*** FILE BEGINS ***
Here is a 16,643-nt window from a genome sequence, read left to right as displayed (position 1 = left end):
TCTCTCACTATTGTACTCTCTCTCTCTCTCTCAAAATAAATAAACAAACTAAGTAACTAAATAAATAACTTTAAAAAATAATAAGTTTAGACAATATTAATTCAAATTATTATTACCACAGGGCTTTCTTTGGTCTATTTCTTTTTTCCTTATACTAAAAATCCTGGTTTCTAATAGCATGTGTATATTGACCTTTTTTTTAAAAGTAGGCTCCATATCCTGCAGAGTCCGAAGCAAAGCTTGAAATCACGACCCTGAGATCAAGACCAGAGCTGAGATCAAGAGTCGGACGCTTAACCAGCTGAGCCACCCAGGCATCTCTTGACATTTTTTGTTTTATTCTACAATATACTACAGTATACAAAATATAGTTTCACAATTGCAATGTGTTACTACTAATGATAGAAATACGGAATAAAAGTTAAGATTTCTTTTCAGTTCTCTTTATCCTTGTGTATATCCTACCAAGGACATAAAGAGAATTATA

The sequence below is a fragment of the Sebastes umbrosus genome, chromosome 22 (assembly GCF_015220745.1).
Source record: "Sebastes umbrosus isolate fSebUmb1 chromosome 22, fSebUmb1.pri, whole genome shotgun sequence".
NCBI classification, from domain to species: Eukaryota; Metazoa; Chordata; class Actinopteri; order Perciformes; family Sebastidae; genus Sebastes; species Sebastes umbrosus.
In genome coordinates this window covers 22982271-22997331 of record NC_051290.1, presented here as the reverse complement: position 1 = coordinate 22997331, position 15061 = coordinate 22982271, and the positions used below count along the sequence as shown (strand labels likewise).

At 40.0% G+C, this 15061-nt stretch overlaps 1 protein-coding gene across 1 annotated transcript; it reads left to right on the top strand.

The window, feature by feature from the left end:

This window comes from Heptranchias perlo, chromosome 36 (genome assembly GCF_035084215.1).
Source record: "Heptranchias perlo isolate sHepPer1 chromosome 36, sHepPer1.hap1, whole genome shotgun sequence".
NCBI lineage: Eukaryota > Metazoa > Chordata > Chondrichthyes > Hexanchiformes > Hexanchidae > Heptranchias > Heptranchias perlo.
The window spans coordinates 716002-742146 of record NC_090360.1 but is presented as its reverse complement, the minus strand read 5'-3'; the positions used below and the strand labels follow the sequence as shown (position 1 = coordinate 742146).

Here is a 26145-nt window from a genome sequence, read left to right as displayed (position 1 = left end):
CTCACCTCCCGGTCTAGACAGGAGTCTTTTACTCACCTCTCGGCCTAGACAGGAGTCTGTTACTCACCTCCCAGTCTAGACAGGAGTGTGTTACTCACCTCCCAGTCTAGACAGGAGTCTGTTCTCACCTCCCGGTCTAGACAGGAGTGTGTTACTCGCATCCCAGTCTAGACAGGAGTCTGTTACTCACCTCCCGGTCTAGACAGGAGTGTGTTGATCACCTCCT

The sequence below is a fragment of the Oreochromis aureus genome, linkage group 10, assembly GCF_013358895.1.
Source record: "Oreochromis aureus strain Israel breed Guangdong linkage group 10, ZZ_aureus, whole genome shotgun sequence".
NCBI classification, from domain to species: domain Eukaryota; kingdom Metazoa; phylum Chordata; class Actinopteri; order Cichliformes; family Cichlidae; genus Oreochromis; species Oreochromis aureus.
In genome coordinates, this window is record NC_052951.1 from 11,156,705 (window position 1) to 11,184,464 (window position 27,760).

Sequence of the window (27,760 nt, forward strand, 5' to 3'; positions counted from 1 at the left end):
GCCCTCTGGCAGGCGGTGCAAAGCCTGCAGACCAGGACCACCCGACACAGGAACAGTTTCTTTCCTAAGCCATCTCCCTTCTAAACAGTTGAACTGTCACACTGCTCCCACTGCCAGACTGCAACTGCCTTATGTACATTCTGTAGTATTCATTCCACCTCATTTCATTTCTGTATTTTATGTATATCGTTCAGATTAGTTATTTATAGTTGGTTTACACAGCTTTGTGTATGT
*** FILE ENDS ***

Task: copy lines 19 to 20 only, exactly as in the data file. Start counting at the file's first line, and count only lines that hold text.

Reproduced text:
Sequence of the window (27,760 nt, forward strand, 5' to 3'; positions counted from 1 at the left end):
GCCCTCTGGCAGGCGGTGCAAAGCCTGCAGACCAGGACCACCCGACACAGGAACAGTTTCTTTCCTAAGCCATCTCCCTTCTAAACAGTTGAACTGTCACACTGCTCCCACTGCCAGACTGCAACTGCCTTATGTACATTCTGTAGTATTCATTCCACCTCATTTCATTTCTGTATTTTATGTATATCGTTCAGATTAGTTATTTATAGTTGGTTTACACAGCTTTGTGTATGT